The immunological synapse, consisting of a major histocompatibility complex (MHC)-presented peptide and a cognate T cell receptor (TCR), is the lynchpin of adaptive tumour immunity. Accurate predictions regarding this critical ternary complex could translate into predictions of immune checkpoint inhibitor (ICI) efficacy; however, each contributing element is characterized by vast evolutionarily sculpted diversity, rendering predictions challenging. Many current predictive algorithms consider only peptide–MHC binding. Multivariable models incorporating peptide processing, human leukocyte antigen (HLA) genotype and TCR repertoire analysis will be critical for improving predictions of tumour immunity and ICI response. a | Immunogenic neoepitopes can arise from non-synonymous single nucleotide variants (nsSNVs), small insertion or deletion (indel) mutations resulting in frameshifts or epigenetic reprogramming that allows aberrant expression of genes normally restricted to trophoblasts or early phases of development. Each process generates peptides that are foreign to the immune system; however, the fraction of amino acids per peptide that appears foreign to the immune system will differ. An nsSNV at a non-anchor, that is, non-MHC-binding, residue will generate a peptide that differs by only a single residue from a wild-type peptide previously presented to the immune system during thymic selection. As such, it is possible that an individual may have previously developed tolerance for neoepitopes generated in this manner. Alternatively, if an nsSNV generates a novel MHC-binding site, it is likely that the immune system has never been exposed to any part of the resultant MHC-presented peptide and that tolerance has not been developed. The same is true for neoepitopes generated via indel-induced frameshifts and epigenetic reprogramming. b | The HLA genes are among the most polymorphic in the human genome. There are thousands of known HLAA, HLAB and HLAC alleles. Each individual possesses two alleles of each HLA gene, resulting in vast inter-individual diversity in the ability to present tumour-derived neoepitopes. (Note that the HLA allelic combination estimate does not take into account lineage disequilibrium, which may reduce the total possible combinations empirically observed.) c | TCRs recognize and bind HLA-presented peptide epitopes. Every individual possesses a unique TCR repertoire generated via the semi-random recombination of variable (V), diversity (D) and joining (J) gene segments within every developing T cell of the body. TCR diversity is further multiplied by the deletion or insertion of nucleotides at gene segment junctions through the activity of terminal deoxynucleotide transferase. T cell clones subsequently undergo positive and negative thymic selection to enrich for T cells that bind self-MHC molecules but do not bind self-peptides. It is thought that both HLA and TCR genes have evolved to bind pathogen-derived sequences. This may influence which tumour-derived neoepitopes are most likely to elicit a productive T cell response. APC, antigen-presenting cell.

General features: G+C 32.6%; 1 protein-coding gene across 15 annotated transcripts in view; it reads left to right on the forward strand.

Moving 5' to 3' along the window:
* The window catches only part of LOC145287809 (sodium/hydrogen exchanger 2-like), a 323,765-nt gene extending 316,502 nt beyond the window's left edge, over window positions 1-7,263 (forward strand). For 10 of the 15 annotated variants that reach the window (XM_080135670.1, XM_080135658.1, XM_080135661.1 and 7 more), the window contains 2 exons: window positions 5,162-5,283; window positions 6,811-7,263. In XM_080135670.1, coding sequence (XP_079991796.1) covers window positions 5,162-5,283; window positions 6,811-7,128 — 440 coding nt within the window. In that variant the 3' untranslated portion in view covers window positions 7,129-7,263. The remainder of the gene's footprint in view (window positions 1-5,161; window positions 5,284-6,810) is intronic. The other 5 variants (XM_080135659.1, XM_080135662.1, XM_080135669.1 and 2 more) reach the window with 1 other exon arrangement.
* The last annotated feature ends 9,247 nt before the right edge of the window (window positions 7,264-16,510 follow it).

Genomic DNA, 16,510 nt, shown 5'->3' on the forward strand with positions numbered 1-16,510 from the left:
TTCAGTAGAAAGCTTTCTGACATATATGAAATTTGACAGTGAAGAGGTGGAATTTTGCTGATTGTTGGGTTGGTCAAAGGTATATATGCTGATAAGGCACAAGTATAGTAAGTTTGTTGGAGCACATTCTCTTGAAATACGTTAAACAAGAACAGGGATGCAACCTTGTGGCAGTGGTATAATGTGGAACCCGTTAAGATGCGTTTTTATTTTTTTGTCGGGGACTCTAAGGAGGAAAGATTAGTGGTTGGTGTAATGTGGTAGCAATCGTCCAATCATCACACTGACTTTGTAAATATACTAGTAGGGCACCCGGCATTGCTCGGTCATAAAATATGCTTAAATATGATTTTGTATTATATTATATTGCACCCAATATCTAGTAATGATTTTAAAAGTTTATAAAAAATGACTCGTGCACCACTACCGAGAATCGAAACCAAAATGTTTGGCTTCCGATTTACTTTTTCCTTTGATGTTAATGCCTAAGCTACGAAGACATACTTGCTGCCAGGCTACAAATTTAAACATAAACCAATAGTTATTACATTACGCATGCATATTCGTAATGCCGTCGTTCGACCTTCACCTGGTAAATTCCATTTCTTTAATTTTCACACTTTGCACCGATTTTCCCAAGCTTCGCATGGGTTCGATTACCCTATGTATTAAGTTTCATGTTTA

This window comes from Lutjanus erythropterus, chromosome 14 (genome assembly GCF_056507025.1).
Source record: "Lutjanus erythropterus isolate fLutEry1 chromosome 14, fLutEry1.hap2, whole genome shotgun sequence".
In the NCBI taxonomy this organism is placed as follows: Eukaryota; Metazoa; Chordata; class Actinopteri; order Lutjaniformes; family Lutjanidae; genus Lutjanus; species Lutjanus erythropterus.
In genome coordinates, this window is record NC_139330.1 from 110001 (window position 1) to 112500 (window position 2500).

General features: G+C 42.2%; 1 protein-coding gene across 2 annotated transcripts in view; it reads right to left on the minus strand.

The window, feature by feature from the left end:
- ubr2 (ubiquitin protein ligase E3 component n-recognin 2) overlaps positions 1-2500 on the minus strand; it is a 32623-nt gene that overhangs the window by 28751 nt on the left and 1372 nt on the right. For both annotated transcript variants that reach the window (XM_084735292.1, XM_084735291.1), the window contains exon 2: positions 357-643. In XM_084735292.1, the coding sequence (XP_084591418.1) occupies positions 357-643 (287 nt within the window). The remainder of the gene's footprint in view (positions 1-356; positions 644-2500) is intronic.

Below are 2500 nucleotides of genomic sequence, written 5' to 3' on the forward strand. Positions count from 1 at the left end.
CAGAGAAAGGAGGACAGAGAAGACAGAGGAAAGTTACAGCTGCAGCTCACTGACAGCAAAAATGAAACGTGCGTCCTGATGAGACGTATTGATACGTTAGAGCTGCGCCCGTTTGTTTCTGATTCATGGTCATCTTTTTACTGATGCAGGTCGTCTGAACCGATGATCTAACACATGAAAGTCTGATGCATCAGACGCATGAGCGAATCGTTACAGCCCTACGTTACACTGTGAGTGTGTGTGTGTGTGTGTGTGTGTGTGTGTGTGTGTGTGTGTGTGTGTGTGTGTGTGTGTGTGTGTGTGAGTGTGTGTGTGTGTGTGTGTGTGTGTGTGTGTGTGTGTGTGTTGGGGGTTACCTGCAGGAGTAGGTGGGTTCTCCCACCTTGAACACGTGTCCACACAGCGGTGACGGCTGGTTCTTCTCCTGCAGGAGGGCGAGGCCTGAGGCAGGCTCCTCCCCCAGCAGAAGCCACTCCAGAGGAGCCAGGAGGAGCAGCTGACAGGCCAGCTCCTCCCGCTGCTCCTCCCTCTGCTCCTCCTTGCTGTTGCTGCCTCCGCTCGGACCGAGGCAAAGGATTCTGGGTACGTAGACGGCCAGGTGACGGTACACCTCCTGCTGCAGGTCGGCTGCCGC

Owing to the vast intra-individual and inter-individual diversity of TCR repertoires, prediction of TCR binding to peptide–MHC complexes is notoriously difficult. The challenge can be conceptualized via one question: what qualities constitute ‘non-selfness’ of mutant peptides? One approach to this question has been to consider the relative immunogenic impact of point mutations that occur outside versus at the MHC-binding anchor positions. Mutations that generate novel MHC-binding sites may be more immunogenic on average because they enable MHC presentation of self proteome regions previously ‘invisible’ to the immune system. In other words, non-anchor position residues in these peptides may appear foreign to T cells, whereas mutations that occur outside of anchor positions create only a single residue of foreign sequence within peptides for which the immune system has likely generated tolerance (Fig. 2). In practice, such neoantigens can be distinguished by assessing predicted MHC binding affinity (half-maximal inhibitory concentration (IC50)) of the wild-type peptide relative to that of the mutant peptide, a metric termed the differential agretopicity index (DAI)72. High DAI values indicate that a mutation significantly increases peptide–MHC binding compared with the wild-type sequence, while a low DAI indicates unchanged or decreased MHC binding affinity. High DAI values correspond with a high rate of experimental neoantigen validation in a murine model of methylcholanthrene-induced fibrosarcoma72. Additionally, two studies found that DAI outperforms TMB and traditionally defined neoantigen burden for survival prediction in two of three previously published ICI-treated cohorts73,74. It should be noted that both studies73,74 applied TMB cut-off values that differed from those used in the original reports41,43. Nonetheless, multivariate Cox regression demonstrated that mean DAI is predictive of OS in these two cohorts independent of overall TMB, age and gender73.